澳洲幸运5历史记录查询

3D Printing - The Future is Now

Posted by Elaine Spitz on Mar 16, 2017 10:17:36 AM

  We're fascinated with the possibilities implicated by the rapid development of faster, cheaper, 
more efficient 3D printers. 3D printing had its advent in 1983, with a printer invented by Chuck Hull called a stereolithographer (SL or SLA), that used UV-curable liquids as its media.

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Topics: 3D Printing

Corrosion Control - Corrosion Inhibitors

Posted by Greg Spitz on Feb 16, 2017 9:16:44 AM

This is fifth in a series on corrosion control; find the other posts here.

Corrosion inhibitors is a bit of an unfortunate term. One could rightly suggest that the entirety of corrosion control is focused on inhibiting corrosion, so any technique used within that umbrella could be called a corrosion inhibitor. Within the corrosion industry (yes, it is a proper industry), corrosion inhibitor refers to chemicals which are applied in low concentration, and which act in one or more of three ways:

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Topics: Corrosion Control

Stainless Steel Does Rust

Posted by Greg Spitz on Jan 26, 2017 9:47:17 AM

Since the evolution of the homo sapiens brain, individuals blessed with such a biological marvel have attempted to extract fundamental building blocks from the natural world in order to build tools with which to shape that world. Of course humans are not the only animals capable of making tools from the surrounding environment. That behavior has been observed even in crows (with that in mind I suggest we all be nicer to the crows; if Hitchcock's The Birds is going to happen, the crows will certainly be the organizers, and they might have cleverer plans than just poking our eyes out). But because of that particularly adept and curious brain, humans throughout history have delved ever deeper into what the fundamental building blocks of nature are, along the way developing new techniques and altogether new concepts for tools.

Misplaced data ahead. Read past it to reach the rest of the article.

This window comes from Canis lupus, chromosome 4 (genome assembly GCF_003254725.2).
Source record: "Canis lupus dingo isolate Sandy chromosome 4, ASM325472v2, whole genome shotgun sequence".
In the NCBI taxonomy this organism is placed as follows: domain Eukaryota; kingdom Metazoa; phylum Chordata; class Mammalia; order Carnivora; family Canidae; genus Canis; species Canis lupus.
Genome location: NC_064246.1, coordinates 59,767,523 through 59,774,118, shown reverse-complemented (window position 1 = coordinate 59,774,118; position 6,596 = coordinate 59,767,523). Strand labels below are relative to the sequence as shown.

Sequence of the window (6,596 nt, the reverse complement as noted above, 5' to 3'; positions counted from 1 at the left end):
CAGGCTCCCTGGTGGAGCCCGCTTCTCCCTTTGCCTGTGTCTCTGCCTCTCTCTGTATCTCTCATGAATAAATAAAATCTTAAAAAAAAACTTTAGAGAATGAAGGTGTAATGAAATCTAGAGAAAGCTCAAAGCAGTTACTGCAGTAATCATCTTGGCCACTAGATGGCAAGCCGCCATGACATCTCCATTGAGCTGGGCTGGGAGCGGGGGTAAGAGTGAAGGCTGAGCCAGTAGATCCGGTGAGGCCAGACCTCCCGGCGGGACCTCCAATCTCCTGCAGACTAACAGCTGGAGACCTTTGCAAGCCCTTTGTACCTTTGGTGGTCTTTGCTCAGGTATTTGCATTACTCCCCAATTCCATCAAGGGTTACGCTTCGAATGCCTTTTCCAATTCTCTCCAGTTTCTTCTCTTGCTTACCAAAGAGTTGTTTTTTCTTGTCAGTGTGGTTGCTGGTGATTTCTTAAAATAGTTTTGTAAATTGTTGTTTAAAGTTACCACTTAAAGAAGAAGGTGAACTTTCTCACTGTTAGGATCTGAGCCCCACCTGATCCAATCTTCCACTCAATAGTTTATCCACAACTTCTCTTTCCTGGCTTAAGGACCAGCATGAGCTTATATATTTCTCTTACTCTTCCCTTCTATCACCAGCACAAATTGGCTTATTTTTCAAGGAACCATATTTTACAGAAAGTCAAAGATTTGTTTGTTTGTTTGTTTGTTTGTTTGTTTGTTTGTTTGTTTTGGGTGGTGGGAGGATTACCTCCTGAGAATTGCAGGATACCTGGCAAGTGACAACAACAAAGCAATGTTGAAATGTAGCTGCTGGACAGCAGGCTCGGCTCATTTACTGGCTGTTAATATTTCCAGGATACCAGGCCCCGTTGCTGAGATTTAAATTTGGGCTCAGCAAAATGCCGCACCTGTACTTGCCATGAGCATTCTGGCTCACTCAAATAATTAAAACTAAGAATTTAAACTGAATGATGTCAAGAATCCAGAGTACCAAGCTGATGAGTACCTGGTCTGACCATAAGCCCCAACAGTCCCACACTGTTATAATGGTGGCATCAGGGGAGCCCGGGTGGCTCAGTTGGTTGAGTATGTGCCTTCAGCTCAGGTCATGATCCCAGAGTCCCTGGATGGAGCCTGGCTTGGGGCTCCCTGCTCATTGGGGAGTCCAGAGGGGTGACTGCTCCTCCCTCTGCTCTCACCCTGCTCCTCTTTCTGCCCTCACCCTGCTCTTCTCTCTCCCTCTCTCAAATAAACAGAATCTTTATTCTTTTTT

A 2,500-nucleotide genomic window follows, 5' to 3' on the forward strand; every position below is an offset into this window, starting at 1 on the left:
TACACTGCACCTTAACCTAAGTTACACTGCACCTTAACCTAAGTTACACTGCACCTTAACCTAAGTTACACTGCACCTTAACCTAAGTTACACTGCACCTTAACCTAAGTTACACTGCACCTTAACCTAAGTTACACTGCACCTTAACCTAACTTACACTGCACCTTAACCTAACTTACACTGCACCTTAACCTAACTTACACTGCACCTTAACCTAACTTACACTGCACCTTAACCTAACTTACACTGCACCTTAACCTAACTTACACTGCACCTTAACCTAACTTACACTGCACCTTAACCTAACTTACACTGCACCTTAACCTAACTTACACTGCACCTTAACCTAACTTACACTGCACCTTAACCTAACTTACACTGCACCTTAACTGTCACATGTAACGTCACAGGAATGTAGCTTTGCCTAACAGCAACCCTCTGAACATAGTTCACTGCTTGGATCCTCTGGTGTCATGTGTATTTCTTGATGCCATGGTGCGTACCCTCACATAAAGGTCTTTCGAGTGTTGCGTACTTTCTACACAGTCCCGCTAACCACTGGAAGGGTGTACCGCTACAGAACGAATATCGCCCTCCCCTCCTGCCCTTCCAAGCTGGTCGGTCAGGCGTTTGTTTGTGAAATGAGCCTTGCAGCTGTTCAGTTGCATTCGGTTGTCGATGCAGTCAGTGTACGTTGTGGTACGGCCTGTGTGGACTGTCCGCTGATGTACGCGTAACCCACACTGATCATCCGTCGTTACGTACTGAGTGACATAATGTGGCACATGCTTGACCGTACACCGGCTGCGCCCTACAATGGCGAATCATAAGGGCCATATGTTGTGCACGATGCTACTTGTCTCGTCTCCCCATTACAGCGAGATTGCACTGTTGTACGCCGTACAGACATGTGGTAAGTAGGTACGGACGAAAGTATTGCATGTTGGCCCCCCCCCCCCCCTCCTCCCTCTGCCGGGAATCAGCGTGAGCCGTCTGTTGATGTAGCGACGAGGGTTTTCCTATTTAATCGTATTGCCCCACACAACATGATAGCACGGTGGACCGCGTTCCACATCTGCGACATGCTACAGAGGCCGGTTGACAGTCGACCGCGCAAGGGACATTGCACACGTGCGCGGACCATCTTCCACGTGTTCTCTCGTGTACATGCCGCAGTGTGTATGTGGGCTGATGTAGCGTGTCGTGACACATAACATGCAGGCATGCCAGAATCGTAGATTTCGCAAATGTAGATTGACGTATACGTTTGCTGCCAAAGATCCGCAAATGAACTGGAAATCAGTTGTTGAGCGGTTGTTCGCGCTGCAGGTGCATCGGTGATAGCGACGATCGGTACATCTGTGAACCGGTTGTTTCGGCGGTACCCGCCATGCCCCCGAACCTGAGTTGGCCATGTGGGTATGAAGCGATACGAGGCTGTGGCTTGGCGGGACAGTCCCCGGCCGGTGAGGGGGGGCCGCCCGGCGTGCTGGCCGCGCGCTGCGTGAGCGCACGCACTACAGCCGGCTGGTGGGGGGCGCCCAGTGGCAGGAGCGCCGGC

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Topics: pitting corrosion

Flexible Packaging a Key to Savings

Posted by Joe Spitz on Jan 17, 2017 7:25:08 PM

In a report by market research firm “Markets and Markets”, it is projected that the flexible packaging industry will have an over 5% annual growth rate, to exceed $125 billion by 2021. In 2016 the market was at $98 billion. Packaging is considered flexible packaging if its shape can be easily changed, and includes any one or a combination of: paper, plastic, film, foil, metalized or coated papers.

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Topics: plastics, flexible packaging

Air Pollution in Industrial China

Posted by Elaine Spitz on Jan 6, 2017 11:01:04 AM

The air quality in industrial China has been under scrutiny for some time. Early in 2016, China's environmental ministry announced that just 8 of the country's 74 largest cities passed the government's basic air quality standards in 2014. 

Beijing and other Chinese cities are choking under a blanket of smog. It’s so thick in Tianjin that at times, planes can’t land. In December, authorities issued the first “red alert” of 2016, and 1,200 Beijing-area factories were instructed to reduce production or shut down operations temporarily, in an effort to reduce air pollution, according press reports.

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Topics: air quality, environmental issues

The Real Cost of Corrosion

Posted by Greg Spitz on Dec 14, 2016 9:05:02 AM